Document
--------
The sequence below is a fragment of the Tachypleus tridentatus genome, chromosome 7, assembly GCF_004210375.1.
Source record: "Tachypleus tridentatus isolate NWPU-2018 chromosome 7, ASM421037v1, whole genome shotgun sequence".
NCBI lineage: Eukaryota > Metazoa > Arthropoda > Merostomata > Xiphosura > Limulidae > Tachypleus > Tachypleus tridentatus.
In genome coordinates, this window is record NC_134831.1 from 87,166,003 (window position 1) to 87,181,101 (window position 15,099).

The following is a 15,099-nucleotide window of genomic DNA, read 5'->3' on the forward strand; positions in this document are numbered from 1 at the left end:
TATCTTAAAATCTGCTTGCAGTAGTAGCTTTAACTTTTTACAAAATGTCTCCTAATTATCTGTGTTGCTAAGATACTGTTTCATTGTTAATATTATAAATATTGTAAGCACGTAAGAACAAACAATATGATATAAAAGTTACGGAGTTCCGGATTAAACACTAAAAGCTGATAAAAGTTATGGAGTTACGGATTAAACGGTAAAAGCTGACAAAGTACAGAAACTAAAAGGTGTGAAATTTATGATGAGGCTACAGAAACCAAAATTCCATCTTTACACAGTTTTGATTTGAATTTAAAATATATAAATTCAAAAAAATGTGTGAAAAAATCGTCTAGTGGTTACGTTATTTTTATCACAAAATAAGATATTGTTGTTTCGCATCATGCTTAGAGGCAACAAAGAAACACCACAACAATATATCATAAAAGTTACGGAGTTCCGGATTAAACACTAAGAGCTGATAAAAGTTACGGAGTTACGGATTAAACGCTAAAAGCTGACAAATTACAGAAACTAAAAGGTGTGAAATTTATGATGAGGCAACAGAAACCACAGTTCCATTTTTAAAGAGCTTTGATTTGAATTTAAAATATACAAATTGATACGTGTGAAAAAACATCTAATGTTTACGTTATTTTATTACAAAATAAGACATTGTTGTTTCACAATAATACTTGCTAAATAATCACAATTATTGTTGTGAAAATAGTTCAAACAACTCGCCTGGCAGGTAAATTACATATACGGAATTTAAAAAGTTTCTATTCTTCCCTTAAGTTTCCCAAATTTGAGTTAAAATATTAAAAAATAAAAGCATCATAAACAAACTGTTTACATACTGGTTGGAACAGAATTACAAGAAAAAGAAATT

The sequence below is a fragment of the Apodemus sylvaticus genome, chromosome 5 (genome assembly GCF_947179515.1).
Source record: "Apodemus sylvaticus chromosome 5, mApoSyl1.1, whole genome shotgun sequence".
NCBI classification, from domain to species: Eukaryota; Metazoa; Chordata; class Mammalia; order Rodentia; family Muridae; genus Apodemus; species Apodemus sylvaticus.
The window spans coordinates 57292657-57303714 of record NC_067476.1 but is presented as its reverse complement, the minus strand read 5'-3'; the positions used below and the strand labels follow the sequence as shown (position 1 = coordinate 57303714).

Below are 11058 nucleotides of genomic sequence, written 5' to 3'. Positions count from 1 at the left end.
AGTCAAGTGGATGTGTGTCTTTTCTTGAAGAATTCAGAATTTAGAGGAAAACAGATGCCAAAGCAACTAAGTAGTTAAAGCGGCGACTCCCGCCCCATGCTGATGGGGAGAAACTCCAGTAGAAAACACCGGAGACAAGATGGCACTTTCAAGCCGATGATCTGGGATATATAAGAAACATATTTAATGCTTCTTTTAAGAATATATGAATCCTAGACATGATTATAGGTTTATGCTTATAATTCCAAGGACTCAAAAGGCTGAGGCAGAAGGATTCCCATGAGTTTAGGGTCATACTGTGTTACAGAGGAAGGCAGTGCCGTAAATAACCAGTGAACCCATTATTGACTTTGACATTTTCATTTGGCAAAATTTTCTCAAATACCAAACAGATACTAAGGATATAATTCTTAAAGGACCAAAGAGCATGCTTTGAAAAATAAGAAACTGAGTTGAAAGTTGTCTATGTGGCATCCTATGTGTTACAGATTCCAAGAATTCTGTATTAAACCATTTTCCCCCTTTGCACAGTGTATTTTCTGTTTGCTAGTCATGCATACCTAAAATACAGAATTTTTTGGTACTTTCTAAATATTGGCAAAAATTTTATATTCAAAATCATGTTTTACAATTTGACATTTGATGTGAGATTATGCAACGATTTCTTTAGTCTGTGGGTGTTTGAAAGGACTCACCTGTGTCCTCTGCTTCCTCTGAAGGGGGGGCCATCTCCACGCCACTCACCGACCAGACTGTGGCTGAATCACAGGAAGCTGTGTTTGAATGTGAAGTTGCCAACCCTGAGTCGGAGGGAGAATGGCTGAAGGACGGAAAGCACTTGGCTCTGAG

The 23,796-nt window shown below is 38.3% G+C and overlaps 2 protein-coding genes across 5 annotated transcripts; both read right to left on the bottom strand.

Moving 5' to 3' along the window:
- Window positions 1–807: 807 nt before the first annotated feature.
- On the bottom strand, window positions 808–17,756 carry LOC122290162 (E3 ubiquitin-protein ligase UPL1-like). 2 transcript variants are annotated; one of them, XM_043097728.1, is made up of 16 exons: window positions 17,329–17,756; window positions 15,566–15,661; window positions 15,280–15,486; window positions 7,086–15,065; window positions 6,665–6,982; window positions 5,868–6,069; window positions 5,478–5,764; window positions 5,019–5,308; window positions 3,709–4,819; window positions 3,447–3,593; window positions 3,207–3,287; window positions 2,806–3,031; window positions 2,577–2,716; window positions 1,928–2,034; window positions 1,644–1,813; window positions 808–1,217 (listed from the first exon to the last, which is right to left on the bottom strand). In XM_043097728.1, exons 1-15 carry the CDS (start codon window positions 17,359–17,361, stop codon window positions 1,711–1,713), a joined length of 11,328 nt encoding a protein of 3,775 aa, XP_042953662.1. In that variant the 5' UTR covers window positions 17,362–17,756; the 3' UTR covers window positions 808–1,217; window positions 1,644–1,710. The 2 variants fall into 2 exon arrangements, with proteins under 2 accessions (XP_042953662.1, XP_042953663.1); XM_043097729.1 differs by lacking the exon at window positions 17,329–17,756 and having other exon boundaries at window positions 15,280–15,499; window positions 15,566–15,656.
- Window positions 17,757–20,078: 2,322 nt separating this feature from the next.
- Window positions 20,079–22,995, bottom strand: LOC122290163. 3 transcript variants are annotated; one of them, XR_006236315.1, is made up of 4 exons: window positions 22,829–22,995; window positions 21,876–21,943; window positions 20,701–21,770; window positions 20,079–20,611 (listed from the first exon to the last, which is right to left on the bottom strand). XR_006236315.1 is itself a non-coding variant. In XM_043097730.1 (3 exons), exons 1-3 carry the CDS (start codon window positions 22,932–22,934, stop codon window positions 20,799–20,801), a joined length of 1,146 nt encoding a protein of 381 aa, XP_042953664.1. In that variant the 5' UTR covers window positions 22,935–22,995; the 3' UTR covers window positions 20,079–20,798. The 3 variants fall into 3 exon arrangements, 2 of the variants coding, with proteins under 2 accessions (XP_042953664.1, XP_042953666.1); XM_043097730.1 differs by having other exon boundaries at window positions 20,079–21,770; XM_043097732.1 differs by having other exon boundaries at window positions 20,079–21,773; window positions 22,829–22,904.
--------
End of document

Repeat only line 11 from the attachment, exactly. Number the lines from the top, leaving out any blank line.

Below are 11058 nucleotides of genomic sequence, written 5' to 3'. Positions count from 1 at the left end.